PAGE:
221 69 69 2 2 G. V. Smith J. A. Stevenson Department of Anatomy Medical College of Virginia, Virginia Commonwealth University MCV Station Box 709 23298 Richmond VA USA Summary Peripheral nerve grafts were implanted bilaterally into the diencephalon of adult hamsters. One graft segment contained both viable Schwann cells and their basal lamina tubes. The Schwann cell population in the second graft segment was killed by freezing prior to implantation. Seven weeks after graft implantations, the extracranial end of each graft segment was exposed, transected and labelled with a fluorescent tracer substance. One week after the labelling procedure each animal was perfused and the diencephalon and midbrain were examined. Ultrastructural analyses of both types of graft demonstrated the persistence of the Schwann cell-derived basal lamina tubes. Retrogradely labelled neurons were found in all cases in which an intact graft remained in place for two months, but were seen in only one case with a frozen graft. Large numbers of myelinated and unmyelinated axons were seen within the intact grafts, but no axons were found in the previously frozen grafts. These results indicate that lesioned CNS axons are able to regenerate vigorously when provided with an environment which includes viable Schwann cells. But, CNS axons regenerate less well, if at all, when Schwann cells are absent. Further, it appears that Schwann cell-derived basal lamina tubes, when isolated from their parent cells, are insufficient to initiate or sustain CNS axonal regeneration.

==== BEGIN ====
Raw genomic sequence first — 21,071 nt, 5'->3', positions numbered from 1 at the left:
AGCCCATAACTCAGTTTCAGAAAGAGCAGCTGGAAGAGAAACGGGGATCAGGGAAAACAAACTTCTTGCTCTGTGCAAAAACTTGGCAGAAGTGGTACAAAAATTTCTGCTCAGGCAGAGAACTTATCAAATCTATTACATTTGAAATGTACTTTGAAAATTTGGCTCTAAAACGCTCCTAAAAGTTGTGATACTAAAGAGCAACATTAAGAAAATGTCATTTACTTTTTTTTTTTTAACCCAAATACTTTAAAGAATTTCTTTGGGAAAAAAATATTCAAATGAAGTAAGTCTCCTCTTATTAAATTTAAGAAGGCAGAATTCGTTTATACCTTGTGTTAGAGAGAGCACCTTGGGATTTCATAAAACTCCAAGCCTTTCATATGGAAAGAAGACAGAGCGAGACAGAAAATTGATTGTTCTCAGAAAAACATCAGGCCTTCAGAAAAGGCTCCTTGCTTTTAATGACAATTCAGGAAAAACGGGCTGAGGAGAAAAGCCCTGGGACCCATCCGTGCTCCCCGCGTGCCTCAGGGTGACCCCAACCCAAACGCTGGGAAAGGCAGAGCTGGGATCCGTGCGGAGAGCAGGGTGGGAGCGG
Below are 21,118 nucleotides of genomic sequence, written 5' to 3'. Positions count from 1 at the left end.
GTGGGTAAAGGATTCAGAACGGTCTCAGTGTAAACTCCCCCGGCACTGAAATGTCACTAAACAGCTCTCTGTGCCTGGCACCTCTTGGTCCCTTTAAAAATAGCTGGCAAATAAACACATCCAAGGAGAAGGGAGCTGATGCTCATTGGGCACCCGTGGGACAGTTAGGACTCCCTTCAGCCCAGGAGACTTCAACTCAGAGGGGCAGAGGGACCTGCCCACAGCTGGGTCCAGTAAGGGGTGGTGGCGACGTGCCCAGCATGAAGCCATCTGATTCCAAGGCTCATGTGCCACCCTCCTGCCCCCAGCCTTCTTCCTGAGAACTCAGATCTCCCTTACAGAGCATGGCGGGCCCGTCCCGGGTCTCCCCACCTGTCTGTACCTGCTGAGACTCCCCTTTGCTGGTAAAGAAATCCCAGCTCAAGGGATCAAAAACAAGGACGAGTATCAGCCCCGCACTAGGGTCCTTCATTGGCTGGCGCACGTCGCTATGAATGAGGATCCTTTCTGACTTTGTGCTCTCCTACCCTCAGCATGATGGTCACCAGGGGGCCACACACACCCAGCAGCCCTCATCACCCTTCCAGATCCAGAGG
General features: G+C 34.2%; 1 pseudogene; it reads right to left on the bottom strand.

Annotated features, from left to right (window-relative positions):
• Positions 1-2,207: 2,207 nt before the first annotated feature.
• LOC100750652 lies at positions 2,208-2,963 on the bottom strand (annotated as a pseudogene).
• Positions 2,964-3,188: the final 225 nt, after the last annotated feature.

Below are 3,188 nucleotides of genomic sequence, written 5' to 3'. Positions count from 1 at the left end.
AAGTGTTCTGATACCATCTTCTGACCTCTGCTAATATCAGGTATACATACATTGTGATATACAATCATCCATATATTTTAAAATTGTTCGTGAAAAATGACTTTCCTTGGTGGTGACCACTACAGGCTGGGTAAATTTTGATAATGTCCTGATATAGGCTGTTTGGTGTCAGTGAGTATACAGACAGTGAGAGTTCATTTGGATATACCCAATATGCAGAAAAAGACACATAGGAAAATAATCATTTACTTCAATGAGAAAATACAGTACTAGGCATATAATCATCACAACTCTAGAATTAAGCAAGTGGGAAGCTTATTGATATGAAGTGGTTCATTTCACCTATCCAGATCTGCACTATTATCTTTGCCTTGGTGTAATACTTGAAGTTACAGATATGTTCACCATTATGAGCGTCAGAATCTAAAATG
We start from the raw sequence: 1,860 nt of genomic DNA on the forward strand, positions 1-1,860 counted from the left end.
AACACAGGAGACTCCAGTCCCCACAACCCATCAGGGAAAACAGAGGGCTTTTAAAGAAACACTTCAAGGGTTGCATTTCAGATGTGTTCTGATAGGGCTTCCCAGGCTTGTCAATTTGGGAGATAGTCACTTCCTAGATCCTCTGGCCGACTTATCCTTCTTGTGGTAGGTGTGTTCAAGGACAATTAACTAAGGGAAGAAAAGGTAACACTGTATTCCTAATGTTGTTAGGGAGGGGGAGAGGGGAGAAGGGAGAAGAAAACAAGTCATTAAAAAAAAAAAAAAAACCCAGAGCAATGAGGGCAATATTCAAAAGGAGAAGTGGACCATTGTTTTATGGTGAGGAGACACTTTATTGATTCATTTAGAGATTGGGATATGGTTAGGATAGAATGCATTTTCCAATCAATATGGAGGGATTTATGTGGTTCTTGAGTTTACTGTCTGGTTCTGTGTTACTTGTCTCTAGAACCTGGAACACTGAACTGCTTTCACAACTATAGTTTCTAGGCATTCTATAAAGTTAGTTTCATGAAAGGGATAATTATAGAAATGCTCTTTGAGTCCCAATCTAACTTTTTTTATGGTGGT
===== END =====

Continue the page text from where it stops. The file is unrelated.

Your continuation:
Experimental Brain Research – Springer Journals
Published: Jan 1, 1988
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